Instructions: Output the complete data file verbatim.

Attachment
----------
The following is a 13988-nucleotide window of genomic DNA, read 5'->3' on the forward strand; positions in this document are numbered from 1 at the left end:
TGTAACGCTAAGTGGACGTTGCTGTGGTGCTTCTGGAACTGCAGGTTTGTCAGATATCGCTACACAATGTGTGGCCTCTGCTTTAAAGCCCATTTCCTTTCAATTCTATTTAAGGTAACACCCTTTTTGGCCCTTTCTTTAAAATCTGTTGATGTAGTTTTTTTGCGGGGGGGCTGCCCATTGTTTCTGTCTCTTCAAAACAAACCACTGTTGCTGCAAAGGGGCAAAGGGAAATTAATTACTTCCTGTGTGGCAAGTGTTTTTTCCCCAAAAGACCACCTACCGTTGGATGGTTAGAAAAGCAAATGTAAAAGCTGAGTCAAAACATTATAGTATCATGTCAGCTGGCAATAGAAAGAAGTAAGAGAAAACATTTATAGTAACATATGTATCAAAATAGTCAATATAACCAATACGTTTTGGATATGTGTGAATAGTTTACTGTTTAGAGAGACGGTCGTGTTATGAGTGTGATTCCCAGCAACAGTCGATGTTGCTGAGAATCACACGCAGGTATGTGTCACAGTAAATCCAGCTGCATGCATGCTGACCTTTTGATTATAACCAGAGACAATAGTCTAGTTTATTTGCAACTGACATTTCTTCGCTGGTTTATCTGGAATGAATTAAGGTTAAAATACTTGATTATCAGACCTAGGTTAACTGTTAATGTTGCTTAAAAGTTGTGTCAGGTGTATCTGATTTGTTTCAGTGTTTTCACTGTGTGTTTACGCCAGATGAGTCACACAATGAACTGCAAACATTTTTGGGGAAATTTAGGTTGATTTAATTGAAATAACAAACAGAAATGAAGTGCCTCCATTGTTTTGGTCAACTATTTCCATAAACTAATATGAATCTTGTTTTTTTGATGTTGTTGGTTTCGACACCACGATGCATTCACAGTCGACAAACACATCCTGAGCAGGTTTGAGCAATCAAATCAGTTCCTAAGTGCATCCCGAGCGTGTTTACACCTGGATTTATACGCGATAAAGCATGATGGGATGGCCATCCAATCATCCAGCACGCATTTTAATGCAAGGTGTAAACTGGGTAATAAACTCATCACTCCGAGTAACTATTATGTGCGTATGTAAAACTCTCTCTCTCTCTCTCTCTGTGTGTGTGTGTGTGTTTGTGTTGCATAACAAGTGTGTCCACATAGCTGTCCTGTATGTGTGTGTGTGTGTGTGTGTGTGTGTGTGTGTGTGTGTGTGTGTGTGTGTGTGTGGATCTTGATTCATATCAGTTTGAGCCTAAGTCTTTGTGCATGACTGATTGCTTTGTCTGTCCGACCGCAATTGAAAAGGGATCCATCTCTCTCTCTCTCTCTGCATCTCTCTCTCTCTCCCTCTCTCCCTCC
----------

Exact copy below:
The following is a 13988-nucleotide window of genomic DNA, read 5'->3' on the forward strand; positions in this document are numbered from 1 at the left end:
TGTAACGCTAAGTGGACGTTGCTGTGGTGCTTCTGGAACTGCAGGTTTGTCAGATATCGCTACACAATGTGTGGCCTCTGCTTTAAAGCCCATTTCCTTTCAATTCTATTTAAGGTAACACCCTTTTTGGCCCTTTCTTTAAAATCTGTTGATGTAGTTTTTTTGCGGGGGGGCTGCCCATTGTTTCTGTCTCTTCAAAACAAACCACTGTTGCTGCAAAGGGGCAAAGGGAAATTAATTACTTCCTGTGTGGCAAGTGTTTTTTCCCCAAAAGACCACCTACCGTTGGATGGTTAGAAAAGCAAATGTAAAAGCTGAGTCAAAACATTATAGTATCATGTCAGCTGGCAATAGAAAGAAGTAAGAGAAAACATTTATAGTAACATATGTATCAAAATAGTCAATATAACCAATACGTTTTGGATATGTGTGAATAGTTTACTGTTTAGAGAGACGGTCGTGTTATGAGTGTGATTCCCAGCAACAGTCGATGTTGCTGAGAATCACACGCAGGTATGTGTCACAGTAAATCCAGCTGCATGCATGCTGACCTTTTGATTATAACCAGAGACAATAGTCTAGTTTATTTGCAACTGACATTTCTTCGCTGGTTTATCTGGAATGAATTAAGGTTAAAATACTTGATTATCAGACCTAGGTTAACTGTTAATGTTGCTTAAAAGTTGTGTCAGGTGTATCTGATTTGTTTCAGTGTTTTCACTGTGTGTTTACGCCAGATGAGTCACACAATGAACTGCAAACATTTTTGGGGAAATTTAGGTTGATTTAATTGAAATAACAAACAGAAATGAAGTGCCTCCATTGTTTTGGTCAACTATTTCCATAAACTAATATGAATCTTGTTTTTTTGATGTTGTTGGTTTCGACACCACGATGCATTCACAGTCGACAAACACATCCTGAGCAGGTTTGAGCAATCAAATCAGTTCCTAAGTGCATCCCGAGCGTGTTTACACCTGGATTTATACGCGATAAAGCATGATGGGATGGCCATCCAATCATCCAGCACGCATTTTAATGCAAGGTGTAAACTGGGTAATAAACTCATCACTCCGAGTAACTATTATGTGCGTATGTAAAACTCTCTCTCTCTCTCTCTCTGTGTGTGTGTGTGTGTTTGTGTTGCATAACAAGTGTGTCCACATAGCTGTCCTGTATGTGTGTGTGTGTGTGTGTGTGTGTGTGTGTGTGTGTGTGTGTGTGTGTGTGTGTGGATCTTGATTCATATCAGTTTGAGCCTAAGTCTTTGTGCATGACTGATTGCTTTGTCTGTCCGACCGCAATTGAAAAGGGATCCATCTCTCTCTCTCTCTCTGCATCTCTCTCTCTCTCCCTCTCTCCCTCC